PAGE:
Exactly today in history, the future President of United States of America Theodore Roosevelt is born in New York City to a rich family. Roosevelt was home taught and afterwards went to Harvard University, and graduated in 1880. He served in the New York state assembly from 1881 to 1884.
He was wedded to Alice Hathaway Lee In 1880. The couple had a little girl, named Alice, on February 12, 1884. Two days after the birth of his baby girl, disaster struck: Both Roosevelt's better half and his mom died of sickness. The death so crushed Roosevelt to the extent that he asked everyone around him not mention his wife's name again. Deeply troubled by his huge loss, he deserted politics, left the newborn child Alice with his sister Bamie and left for the Dakota regions toward the end of 1884. While in the Dakotas, he raised dairy cattle and went about as the neighborhood lawyer. Additionally, he had enough time to devote to learning, reading and composing history books. After a snowstorm wiped out his herd of cattle in 1885, he went back home and returned to politics. A year later, he remarried to wedded Edith Carow and the new couple had five children.
He was the U.S. Civil Service commissioner from 1885 to 1889 in Washington, D.C., and afterwards, he served as New York City's police chief from 1895 to 1897. President William McKinley picked Roosevelt as an assistant secretary of the Navy soon thereafter. During the Spanish-American War of 1898, Roosevelt enlisted for the cavalry service, and led a battle at San Juan Heights in Cuba. His strong leadership skills that he displayed during the war helped him in winning the New York governorship election in late 1898, and he held the office until 1900 when the Republican Party selected him to be William McKinley's vice-presidential running mate. It was a successful campaign; however, on September 12, 1901, a hired assassin shot President McKinley not exactly a year into his second term in office. President McKinley died two days later from injuries and Roosevelt started the first of his two tenures in the White House.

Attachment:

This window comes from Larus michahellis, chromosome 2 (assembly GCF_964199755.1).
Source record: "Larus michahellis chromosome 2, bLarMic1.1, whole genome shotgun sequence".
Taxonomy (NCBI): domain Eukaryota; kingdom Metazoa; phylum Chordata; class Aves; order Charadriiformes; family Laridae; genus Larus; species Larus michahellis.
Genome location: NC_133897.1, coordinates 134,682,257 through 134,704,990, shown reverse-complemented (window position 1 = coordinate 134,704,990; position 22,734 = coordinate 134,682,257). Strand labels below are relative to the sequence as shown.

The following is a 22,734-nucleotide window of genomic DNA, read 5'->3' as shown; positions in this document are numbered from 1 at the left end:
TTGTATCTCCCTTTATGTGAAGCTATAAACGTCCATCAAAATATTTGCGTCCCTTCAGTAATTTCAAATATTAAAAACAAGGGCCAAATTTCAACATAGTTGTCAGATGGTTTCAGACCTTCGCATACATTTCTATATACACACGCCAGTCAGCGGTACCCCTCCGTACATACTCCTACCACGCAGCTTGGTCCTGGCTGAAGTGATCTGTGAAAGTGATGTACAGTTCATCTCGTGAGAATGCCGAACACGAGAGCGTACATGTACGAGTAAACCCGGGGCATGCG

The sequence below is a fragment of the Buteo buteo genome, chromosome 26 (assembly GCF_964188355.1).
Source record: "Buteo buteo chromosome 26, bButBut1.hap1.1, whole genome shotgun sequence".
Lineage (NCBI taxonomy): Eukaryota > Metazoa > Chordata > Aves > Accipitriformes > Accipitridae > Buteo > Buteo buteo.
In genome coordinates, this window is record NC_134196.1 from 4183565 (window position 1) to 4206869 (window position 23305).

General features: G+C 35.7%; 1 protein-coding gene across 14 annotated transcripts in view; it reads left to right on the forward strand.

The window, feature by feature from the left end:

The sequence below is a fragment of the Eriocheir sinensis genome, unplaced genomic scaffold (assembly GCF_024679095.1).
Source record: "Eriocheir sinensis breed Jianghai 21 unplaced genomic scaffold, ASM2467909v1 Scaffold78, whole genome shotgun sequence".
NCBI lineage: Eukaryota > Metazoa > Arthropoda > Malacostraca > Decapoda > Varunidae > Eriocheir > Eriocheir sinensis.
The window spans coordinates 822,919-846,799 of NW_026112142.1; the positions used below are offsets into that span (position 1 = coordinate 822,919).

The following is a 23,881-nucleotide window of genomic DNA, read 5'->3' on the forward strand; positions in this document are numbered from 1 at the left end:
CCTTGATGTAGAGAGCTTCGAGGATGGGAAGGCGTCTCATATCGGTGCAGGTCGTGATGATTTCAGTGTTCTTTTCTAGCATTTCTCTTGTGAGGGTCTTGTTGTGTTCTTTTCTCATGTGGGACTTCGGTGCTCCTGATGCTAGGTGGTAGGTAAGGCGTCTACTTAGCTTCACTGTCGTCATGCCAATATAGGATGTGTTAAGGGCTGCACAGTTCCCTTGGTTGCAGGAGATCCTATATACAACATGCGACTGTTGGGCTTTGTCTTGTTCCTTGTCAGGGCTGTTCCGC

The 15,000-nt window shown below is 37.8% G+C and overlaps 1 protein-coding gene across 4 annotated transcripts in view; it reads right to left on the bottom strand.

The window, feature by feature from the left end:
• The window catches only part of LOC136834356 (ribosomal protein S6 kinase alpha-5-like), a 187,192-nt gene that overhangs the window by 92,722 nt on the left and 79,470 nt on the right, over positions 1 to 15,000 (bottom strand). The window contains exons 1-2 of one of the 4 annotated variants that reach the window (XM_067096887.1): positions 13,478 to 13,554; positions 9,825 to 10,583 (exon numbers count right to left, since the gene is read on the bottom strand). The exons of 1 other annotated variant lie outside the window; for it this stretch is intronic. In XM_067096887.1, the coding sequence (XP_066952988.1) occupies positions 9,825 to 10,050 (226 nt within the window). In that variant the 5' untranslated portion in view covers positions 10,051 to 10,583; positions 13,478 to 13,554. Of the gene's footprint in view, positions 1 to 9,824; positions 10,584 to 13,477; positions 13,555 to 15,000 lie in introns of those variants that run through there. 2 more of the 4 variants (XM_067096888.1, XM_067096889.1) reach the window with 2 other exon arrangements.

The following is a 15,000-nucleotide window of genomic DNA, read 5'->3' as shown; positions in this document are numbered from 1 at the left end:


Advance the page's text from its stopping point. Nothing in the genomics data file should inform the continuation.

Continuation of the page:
President Theodore Roosevelt became the first president of the twentieth century, and regarded as the country's first modern president. He was the first to identify potential influence of the movie industry during his administration, urging producers to archive his official duties as well as excursions to Africa and Panama. He expanded American diplomatic participation in Latin America and the development of the Panama Canal among several others. Finally, in 1906, he won the Nobel Peace Prize for facilitating a peace treaty between Russia and Japan, making him the first American ever to win a Nobel Prize in any category.
After serving two tenures, he left office 1909, and in October 11, 1910, became the first (former) president to fly in a plane. Roosevelt ran for presidency for a third term as a Progressive candidate in 1912, yet lost to Democrat Woodrow Wilson. Afterwards, he published not less than 40 books in his lifetime, on subjects ranging from naval history to nature. On January 6, 1919, Roosevelt passed on discreetly in his sleep from a coronary embolism. His was a great American icon, and was honored alongside George Washington, Thomas Jefferson and Abraham Lincoln in the carvings on Mount Rushmore. His face was the last to be finished, in 1939.